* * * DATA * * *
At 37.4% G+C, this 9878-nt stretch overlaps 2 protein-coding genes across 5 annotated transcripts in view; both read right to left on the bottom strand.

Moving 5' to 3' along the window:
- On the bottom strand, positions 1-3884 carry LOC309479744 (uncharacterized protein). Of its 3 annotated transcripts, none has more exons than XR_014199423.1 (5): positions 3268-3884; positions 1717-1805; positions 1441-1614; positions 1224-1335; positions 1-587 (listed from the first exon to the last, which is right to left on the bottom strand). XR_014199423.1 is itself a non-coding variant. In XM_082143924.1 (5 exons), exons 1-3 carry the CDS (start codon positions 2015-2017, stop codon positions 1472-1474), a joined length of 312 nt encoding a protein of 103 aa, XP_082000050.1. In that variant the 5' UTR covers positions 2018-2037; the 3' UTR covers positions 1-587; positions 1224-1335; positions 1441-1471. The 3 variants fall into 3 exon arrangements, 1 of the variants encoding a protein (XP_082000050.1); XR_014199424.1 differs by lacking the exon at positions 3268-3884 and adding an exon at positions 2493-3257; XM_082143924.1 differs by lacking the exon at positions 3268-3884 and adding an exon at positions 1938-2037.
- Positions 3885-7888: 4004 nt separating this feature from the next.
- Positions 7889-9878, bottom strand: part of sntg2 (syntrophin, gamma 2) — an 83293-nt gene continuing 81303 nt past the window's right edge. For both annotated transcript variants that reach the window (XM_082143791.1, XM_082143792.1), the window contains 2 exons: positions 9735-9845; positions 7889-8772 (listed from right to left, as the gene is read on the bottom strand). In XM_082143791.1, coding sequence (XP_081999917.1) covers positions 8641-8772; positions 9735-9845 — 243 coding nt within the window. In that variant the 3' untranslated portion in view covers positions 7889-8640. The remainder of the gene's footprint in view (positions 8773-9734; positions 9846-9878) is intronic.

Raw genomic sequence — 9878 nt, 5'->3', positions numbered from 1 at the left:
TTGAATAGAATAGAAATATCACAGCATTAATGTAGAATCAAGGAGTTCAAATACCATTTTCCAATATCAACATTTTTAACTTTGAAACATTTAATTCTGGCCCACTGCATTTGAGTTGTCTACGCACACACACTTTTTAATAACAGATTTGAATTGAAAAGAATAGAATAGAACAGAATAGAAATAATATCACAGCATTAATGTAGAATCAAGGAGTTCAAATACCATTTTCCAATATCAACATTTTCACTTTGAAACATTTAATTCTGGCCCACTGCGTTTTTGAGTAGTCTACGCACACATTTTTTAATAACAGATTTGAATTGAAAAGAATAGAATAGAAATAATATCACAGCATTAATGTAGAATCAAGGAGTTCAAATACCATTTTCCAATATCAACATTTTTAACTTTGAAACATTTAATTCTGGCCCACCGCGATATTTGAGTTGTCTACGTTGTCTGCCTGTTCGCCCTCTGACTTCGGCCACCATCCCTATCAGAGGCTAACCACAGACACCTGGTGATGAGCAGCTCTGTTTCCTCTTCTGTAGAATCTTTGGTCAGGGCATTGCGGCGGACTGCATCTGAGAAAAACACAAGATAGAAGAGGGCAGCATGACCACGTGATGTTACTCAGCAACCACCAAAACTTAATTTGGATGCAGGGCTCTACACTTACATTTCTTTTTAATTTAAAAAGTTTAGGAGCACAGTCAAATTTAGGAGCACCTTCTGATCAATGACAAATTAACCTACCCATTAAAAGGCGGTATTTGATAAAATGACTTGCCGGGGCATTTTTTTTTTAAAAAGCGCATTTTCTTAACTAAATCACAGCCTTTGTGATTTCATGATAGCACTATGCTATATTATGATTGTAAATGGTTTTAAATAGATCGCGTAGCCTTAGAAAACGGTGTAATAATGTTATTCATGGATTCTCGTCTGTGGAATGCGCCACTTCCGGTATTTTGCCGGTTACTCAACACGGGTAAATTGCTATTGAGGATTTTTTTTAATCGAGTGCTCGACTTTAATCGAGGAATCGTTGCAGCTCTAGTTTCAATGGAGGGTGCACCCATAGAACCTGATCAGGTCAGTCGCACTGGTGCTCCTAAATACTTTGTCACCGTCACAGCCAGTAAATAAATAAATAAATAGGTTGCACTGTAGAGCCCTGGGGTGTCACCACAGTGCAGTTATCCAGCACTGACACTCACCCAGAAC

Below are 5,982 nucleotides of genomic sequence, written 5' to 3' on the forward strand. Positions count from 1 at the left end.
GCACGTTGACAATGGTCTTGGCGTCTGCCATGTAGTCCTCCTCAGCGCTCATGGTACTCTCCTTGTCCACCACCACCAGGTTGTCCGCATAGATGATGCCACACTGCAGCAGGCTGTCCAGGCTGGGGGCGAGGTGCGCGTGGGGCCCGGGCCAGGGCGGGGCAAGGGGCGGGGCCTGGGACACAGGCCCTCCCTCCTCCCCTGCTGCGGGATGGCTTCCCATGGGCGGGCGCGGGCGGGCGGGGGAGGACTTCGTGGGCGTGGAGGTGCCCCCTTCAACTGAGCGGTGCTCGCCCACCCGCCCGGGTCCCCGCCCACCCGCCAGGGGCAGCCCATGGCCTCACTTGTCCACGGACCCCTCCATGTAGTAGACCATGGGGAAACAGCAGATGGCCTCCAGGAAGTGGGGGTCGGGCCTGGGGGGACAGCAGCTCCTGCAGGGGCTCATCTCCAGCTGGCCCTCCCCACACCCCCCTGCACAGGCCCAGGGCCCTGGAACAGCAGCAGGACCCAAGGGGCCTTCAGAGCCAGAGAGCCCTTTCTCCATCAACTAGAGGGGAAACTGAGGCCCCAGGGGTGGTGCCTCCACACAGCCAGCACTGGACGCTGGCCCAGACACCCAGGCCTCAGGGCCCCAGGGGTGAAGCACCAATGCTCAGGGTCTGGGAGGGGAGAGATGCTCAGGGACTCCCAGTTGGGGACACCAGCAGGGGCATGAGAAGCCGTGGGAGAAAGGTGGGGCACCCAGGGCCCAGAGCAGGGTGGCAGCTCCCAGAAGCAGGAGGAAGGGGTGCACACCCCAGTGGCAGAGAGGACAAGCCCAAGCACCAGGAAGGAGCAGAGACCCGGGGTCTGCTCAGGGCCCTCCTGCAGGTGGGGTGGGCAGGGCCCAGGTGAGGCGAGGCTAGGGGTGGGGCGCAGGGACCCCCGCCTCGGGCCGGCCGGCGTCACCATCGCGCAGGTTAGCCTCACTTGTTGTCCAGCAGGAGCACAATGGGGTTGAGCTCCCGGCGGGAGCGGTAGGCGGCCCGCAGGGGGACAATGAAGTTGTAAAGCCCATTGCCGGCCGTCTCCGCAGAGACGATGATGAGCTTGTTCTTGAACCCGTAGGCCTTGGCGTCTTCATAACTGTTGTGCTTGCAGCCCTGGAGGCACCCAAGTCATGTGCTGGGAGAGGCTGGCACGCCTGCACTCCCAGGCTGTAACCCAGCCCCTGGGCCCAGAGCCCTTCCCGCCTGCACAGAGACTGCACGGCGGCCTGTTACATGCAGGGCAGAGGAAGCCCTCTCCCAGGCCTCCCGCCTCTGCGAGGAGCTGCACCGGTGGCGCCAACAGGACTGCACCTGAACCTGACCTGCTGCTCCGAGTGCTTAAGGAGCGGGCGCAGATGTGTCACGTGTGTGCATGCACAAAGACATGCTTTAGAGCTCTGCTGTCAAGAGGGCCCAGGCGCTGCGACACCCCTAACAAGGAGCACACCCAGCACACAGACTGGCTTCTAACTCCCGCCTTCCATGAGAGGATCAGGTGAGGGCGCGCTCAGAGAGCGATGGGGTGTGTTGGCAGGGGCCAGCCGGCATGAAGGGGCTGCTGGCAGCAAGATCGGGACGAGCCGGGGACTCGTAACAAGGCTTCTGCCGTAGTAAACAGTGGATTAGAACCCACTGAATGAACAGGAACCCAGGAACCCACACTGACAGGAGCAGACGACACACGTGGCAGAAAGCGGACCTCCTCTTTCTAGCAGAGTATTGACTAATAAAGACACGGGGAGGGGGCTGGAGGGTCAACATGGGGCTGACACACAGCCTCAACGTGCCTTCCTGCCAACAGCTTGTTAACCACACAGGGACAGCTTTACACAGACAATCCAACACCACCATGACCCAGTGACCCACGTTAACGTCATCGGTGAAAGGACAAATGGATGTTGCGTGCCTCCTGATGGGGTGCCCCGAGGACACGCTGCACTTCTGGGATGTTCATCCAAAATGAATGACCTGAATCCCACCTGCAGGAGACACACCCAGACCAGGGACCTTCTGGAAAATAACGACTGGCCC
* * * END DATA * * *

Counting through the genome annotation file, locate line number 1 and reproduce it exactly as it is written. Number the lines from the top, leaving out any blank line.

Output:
At 37.4% G+C, this 9878-nt stretch overlaps 2 protein-coding genes across 5 annotated transcripts in view; both read right to left on the bottom strand.